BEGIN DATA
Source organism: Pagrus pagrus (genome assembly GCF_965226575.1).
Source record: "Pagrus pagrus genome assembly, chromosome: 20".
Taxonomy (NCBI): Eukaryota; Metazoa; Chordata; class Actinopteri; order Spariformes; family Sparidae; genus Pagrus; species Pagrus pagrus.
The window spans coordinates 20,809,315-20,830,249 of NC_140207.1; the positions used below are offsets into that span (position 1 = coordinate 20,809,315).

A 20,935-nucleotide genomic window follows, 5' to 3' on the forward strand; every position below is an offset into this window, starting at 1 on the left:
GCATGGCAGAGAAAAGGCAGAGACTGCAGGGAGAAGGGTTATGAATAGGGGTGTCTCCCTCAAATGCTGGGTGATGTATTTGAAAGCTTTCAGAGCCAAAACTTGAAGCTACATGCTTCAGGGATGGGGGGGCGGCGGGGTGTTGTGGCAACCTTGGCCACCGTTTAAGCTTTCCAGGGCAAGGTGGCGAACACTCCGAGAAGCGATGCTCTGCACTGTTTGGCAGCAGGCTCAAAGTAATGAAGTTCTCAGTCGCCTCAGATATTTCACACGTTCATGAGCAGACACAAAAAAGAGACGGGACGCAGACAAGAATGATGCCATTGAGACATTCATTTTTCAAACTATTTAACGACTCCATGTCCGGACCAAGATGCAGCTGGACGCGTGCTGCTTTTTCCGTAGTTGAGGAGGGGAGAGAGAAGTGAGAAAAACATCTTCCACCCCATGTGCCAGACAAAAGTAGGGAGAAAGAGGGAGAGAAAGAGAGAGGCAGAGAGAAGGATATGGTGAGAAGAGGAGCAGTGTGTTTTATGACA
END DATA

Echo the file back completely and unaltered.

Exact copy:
Source organism: Pagrus pagrus (genome assembly GCF_965226575.1).
Source record: "Pagrus pagrus genome assembly, chromosome: 20".
Taxonomy (NCBI): Eukaryota; Metazoa; Chordata; class Actinopteri; order Spariformes; family Sparidae; genus Pagrus; species Pagrus pagrus.
The window spans coordinates 20,809,315-20,830,249 of NC_140207.1; the positions used below are offsets into that span (position 1 = coordinate 20,809,315).

A 20,935-nucleotide genomic window follows, 5' to 3' on the forward strand; every position below is an offset into this window, starting at 1 on the left:
GCATGGCAGAGAAAAGGCAGAGACTGCAGGGAGAAGGGTTATGAATAGGGGTGTCTCCCTCAAATGCTGGGTGATGTATTTGAAAGCTTTCAGAGCCAAAACTTGAAGCTACATGCTTCAGGGATGGGGGGGCGGCGGGGTGTTGTGGCAACCTTGGCCACCGTTTAAGCTTTCCAGGGCAAGGTGGCGAACACTCCGAGAAGCGATGCTCTGCACTGTTTGGCAGCAGGCTCAAAGTAATGAAGTTCTCAGTCGCCTCAGATATTTCACACGTTCATGAGCAGACACAAAAAAGAGACGGGACGCAGACAAGAATGATGCCATTGAGACATTCATTTTTCAAACTATTTAACGACTCCATGTCCGGACCAAGATGCAGCTGGACGCGTGCTGCTTTTTCCGTAGTTGAGGAGGGGAGAGAGAAGTGAGAAAAACATCTTCCACCCCATGTGCCAGACAAAAGTAGGGAGAAAGAGGGAGAGAAAGAGAGAGGCAGAGAGAAGGATATGGTGAGAAGAGGAGCAGTGTGTTTTATGACA